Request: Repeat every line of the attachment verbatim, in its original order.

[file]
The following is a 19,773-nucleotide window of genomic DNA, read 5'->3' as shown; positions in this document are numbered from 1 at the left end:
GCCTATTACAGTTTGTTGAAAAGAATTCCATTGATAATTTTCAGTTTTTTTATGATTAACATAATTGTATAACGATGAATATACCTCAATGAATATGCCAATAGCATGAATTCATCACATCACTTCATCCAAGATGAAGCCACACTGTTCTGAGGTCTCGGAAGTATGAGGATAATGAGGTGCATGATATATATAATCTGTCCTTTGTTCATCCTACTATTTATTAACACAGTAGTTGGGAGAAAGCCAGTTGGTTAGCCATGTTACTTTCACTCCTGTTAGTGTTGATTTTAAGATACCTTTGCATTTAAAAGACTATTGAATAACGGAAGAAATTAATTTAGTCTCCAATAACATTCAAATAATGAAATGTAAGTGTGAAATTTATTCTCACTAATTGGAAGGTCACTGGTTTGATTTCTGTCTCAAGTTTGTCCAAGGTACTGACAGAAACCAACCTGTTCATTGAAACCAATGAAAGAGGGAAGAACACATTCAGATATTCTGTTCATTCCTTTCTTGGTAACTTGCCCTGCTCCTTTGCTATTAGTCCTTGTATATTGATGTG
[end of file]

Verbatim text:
The following is a 19,773-nucleotide window of genomic DNA, read 5'->3' as shown; positions in this document are numbered from 1 at the left end:
GCCTATTACAGTTTGTTGAAAAGAATTCCATTGATAATTTTCAGTTTTTTTATGATTAACATAATTGTATAACGATGAATATACCTCAATGAATATGCCAATAGCATGAATTCATCACATCACTTCATCCAAGATGAAGCCACACTGTTCTGAGGTCTCGGAAGTATGAGGATAATGAGGTGCATGATATATATAATCTGTCCTTTGTTCATCCTACTATTTATTAACACAGTAGTTGGGAGAAAGCCAGTTGGTTAGCCATGTTACTTTCACTCCTGTTAGTGTTGATTTTAAGATACCTTTGCATTTAAAAGACTATTGAATAACGGAAGAAATTAATTTAGTCTCCAATAACATTCAAATAATGAAATGTAAGTGTGAAATTTATTCTCACTAATTGGAAGGTCACTGGTTTGATTTCTGTCTCAAGTTTGTCCAAGGTACTGACAGAAACCAACCTGTTCATTGAAACCAATGAAAGAGGGAAGAACACATTCAGATATTCTGTTCATTCCTTTCTTGGTAACTTGCCCTGCTCCTTTGCTATTAGTCCTTGTATATTGATGTG